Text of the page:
I sit in the embrace of Yggdrasil’s shade for minutes, or maybe half an hour, contemplating what, I can’t now remember. But the shriek of a quite small but very insistent human (read: petulant) refusing to move any further “or else” jolts me out of my quiet reverie and back into the real world of he who yells loudest gets the snacks. I get a “he does this all the time” look from the mother and Damien gets rewarded in the form of a juice box and cheese crackers, the bright orange ones whose cello packaging I often see littering the beach. Practice is stopping there: you don’t know her circumstances, I remind myself, and wish them happy trails as I traipse onwards.
I look to the tree as if it could understand my dismay with the world as it is, envisioning the irony of a tree offering a hug to a human, understanding its precarious footing these days.
The birdsong resumes, as does my walk. I spot a scarlet tanager, a fleeting flicker of blood-red in the lush green treetops, and I remind myself to log these outings as I do each of my dives. When we log experiences, we are less likely to take them for granted, I suspect.
I end the day with egrets and an oriole (or was it an American redstart?) and big toads and slithery garter snakes; even a curious white-tailed deer who looked on, perhaps even entertained, as I was assaulted by greenheads (note to self: leap year or non, these f*ckers are always on time).
And there it is: another Day ticked. In the logbook of my mind, I note that as with the now-waning light, we are entering into the spring of the last half of this famously infamous year. I’ll look to the gods of humility and patience and tolerance and forgiveness and humour to guide me through these next trees.
I posted this on my Medium page, not knowing if it falls under “Travel Writing” or plain essays. In any case, I’ll cross-post here and hope for the best!
There’s something of an art to balancing over-planning a trip and have it be so much I’ll just wing it that the trip becomes a logistical nightmare once you arrive. And as I didn’t do a wrap-up post for my Southeast Asia Adventure, I’ll let this one stand in its place.
It begins like this…
I’ve just returned from 3 weeks in Southeast Asia. It had been a rough few months at work, with an overload of “on”: meetings and projects and deadlines, and too little of the quiet, nature-filled and people-free moments that enable me to adequately recharge my batteries. So when the opportunity to visit my uncle in Bangkok over the holidays presented itself, I seized the day, as it were, to carve an itinerary around that visit.
I’m also the textbook definition of an introvert: I avoid parties and am exhausted by small talk and crowds; I’m very careful about who I share my thoughts and feelings with, and I need my “alone time” to recharge and feel human again. I plan and read and write and consider…and I often find destination inspiration from mythology or historical fiction or travel writing. And it seems strange, but I tend to bump into my kind of people when I’m travelling. Once away, there is little time for small talk, and there are usually mutual reasons for being in that place; so conversation, even with complete strangers, doesn’t feel like a burden or a chore. I don’t feel judged or awkward or out of place because, well, I am out of place…so that thing is an immediate known, and it is therefore immediately off the table as a source of anxiety. This is the contradictory and backwards logic which rules an introvert’s life (yet confounds many an extrovert), but also that which makes so many other things accessible in far-flung places.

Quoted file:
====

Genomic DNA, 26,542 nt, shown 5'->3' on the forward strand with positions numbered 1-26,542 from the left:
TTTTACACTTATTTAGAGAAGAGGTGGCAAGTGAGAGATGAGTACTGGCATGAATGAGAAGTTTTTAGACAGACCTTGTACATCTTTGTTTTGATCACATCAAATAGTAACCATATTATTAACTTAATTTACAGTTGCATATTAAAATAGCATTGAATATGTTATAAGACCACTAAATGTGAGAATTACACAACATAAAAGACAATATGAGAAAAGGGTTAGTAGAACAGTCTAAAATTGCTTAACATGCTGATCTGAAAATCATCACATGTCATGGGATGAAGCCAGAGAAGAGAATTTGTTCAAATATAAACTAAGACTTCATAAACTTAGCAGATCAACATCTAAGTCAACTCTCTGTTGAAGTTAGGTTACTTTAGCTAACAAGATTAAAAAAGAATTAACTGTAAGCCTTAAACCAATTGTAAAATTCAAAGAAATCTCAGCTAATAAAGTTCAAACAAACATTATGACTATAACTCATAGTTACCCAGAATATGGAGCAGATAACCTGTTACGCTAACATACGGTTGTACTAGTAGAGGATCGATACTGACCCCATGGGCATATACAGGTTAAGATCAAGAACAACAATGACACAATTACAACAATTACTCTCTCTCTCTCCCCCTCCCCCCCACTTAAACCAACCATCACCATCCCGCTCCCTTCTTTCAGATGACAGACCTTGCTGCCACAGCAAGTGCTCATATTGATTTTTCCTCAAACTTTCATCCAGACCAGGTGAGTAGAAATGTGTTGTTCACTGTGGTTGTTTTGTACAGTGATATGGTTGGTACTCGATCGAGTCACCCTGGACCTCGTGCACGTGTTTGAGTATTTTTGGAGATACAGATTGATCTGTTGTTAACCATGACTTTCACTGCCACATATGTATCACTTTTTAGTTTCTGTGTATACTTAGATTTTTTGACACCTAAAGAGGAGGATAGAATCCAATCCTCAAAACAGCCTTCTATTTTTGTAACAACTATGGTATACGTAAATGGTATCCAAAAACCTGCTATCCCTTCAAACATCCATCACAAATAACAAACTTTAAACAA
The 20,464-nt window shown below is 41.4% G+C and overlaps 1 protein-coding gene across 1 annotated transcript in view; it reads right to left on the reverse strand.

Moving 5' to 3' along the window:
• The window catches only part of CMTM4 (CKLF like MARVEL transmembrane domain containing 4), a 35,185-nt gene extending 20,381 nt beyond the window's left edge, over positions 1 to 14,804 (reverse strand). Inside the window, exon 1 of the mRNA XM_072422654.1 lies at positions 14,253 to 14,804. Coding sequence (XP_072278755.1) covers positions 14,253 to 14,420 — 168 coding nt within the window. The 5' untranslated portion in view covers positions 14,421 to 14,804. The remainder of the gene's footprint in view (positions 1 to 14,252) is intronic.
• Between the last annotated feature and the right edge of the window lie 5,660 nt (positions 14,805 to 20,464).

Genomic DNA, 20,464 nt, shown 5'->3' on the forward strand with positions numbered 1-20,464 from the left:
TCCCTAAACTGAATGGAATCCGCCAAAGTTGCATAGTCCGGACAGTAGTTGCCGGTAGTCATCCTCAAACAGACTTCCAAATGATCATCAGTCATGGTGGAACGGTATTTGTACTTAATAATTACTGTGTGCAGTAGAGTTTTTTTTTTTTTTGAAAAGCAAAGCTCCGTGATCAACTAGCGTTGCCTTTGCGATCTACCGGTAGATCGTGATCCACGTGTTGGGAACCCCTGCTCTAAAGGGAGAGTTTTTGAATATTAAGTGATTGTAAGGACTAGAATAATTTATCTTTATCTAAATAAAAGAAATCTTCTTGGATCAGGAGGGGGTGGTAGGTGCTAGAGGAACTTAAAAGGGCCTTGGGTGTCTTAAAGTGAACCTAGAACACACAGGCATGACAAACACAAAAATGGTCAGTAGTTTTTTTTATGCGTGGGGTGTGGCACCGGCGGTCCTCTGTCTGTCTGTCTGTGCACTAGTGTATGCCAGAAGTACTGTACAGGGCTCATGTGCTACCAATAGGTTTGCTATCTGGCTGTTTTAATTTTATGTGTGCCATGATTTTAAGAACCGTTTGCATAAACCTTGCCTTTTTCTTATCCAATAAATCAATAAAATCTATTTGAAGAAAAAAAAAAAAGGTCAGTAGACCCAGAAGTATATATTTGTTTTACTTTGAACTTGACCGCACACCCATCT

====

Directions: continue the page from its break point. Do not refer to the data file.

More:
I’ve posted this piece on my Medium page, as it crosses that fine line between travel writing and essay. But here’s a preview, linking some of the stuff that rambles through my brain on any given Wednesday morning to travel thoughts, life lessons and pre-liftoff considerations:
I’m drinking honey-sweetened green tea with mint, a taste for which I acquired in Morocco. The mint leaves, bought at a local farmstand and dried in my kitchen. The images of desert campfires and Sahara dunes come back when I drink this brew…
>>>>Adulting: I’m not sure when it happens; I mean, when it happens for real, that point at which you accept the Fates and appear for duty. Adulting, for sure, is a process… an incremental accretion of roles and responsibilities and experiences and been-there-done-thats, landing us at what…Our 15th anniversary of the 35th lap around the sun?
Truth be told, I don’t feel exponentially different than I did at 35. Sure, the joints are creakier and I’ve turned into quite the pumpkin by midnight on any given day. My tolerance for time-wasters has dwindled to next to nothing (tho maybe that’s not a new phenomena). And to those pesky little indications that biology is, in fact, in control: my inner idiot tells me you are immune to all of it, the graying, the wrinkling, the weakening, the widening (respectively: unkind, unprovoked, unimpressed, uninterested). Yet the calendar reminds us that it’s coming, and that we have accumulated these learnings and experiences; we’ve absorbed these bits of wisdom to carry with us to the next page on the calendar (or fling into the sea, if that better suits).
So, what of this year in review business? 2018 remained a continuation of 2017 and its inconceivable surreality. #MeToo left me battling some of my own demons, summoning parts of my past long-shovelled over; dragons I thought I’d long ago slain. I wrote this.<<<